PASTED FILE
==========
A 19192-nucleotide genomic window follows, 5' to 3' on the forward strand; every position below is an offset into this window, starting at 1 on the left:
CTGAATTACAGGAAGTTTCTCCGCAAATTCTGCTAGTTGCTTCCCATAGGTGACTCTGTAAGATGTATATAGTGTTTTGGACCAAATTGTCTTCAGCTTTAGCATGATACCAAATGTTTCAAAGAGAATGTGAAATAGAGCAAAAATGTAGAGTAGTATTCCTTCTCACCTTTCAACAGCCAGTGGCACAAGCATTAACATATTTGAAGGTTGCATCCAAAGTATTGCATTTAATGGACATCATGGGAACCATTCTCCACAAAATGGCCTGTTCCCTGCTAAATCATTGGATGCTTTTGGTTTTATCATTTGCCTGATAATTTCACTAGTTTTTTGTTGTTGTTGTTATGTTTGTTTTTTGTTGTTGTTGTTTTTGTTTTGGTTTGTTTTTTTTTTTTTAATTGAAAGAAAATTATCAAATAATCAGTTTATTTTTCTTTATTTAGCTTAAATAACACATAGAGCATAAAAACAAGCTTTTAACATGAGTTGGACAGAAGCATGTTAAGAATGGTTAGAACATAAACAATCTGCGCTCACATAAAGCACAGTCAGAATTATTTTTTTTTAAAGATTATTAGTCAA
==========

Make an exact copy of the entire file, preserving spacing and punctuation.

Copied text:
A 19192-nucleotide genomic window follows, 5' to 3' on the forward strand; every position below is an offset into this window, starting at 1 on the left:
CTGAATTACAGGAAGTTTCTCCGCAAATTCTGCTAGTTGCTTCCCATAGGTGACTCTGTAAGATGTATATAGTGTTTTGGACCAAATTGTCTTCAGCTTTAGCATGATACCAAATGTTTCAAAGAGAATGTGAAATAGAGCAAAAATGTAGAGTAGTATTCCTTCTCACCTTTCAACAGCCAGTGGCACAAGCATTAACATATTTGAAGGTTGCATCCAAAGTATTGCATTTAATGGACATCATGGGAACCATTCTCCACAAAATGGCCTGTTCCCTGCTAAATCATTGGATGCTTTTGGTTTTATCATTTGCCTGATAATTTCACTAGTTTTTTGTTGTTGTTGTTATGTTTGTTTTTTGTTGTTGTTGTTTTTGTTTTGGTTTGTTTTTTTTTTTTTAATTGAAAGAAAATTATCAAATAATCAGTTTATTTTTCTTTATTTAGCTTAAATAACACATAGAGCATAAAAACAAGCTTTTAACATGAGTTGGACAGAAGCATGTTAAGAATGGTTAGAACATAAACAATCTGCGCTCACATAAAGCACAGTCAGAATTATTTTTTTTTAAAGATTATTAGTCAA